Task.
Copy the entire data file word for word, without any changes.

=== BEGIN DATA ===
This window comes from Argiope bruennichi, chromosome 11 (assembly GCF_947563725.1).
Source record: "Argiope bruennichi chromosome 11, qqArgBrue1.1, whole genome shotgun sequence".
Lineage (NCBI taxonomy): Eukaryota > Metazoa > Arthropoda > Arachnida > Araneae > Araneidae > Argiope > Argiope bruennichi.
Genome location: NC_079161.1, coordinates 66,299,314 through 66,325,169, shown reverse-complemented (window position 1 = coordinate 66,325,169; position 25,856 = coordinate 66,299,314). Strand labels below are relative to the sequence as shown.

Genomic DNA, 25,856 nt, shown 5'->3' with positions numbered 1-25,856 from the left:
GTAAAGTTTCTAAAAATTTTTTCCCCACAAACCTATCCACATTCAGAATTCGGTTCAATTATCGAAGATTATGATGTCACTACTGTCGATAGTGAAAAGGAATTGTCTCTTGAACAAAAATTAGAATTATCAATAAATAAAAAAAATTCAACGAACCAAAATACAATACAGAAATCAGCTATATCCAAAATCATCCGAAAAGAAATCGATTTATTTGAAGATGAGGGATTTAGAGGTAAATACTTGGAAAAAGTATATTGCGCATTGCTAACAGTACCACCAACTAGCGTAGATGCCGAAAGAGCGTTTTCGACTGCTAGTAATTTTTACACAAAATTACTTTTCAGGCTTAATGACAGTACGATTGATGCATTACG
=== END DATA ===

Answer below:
This window comes from Argiope bruennichi, chromosome 11 (assembly GCF_947563725.1).
Source record: "Argiope bruennichi chromosome 11, qqArgBrue1.1, whole genome shotgun sequence".
Lineage (NCBI taxonomy): Eukaryota > Metazoa > Arthropoda > Arachnida > Araneae > Araneidae > Argiope > Argiope bruennichi.
Genome location: NC_079161.1, coordinates 66,299,314 through 66,325,169, shown reverse-complemented (window position 1 = coordinate 66,325,169; position 25,856 = coordinate 66,299,314). Strand labels below are relative to the sequence as shown.

Genomic DNA, 25,856 nt, shown 5'->3' with positions numbered 1-25,856 from the left:
GTAAAGTTTCTAAAAATTTTTTCCCCACAAACCTATCCACATTCAGAATTCGGTTCAATTATCGAAGATTATGATGTCACTACTGTCGATAGTGAAAAGGAATTGTCTCTTGAACAAAAATTAGAATTATCAATAAATAAAAAAAATTCAACGAACCAAAATACAATACAGAAATCAGCTATATCCAAAATCATCCGAAAAGAAATCGATTTATTTGAAGATGAGGGATTTAGAGGTAAATACTTGGAAAAAGTATATTGCGCATTGCTAACAGTACCACCAACTAGCGTAGATGCCGAAAGAGCGTTTTCGACTGCTAGTAATTTTTACACAAAATTACTTTTCAGGCTTAATGACAGTACGATTGATGCATTACG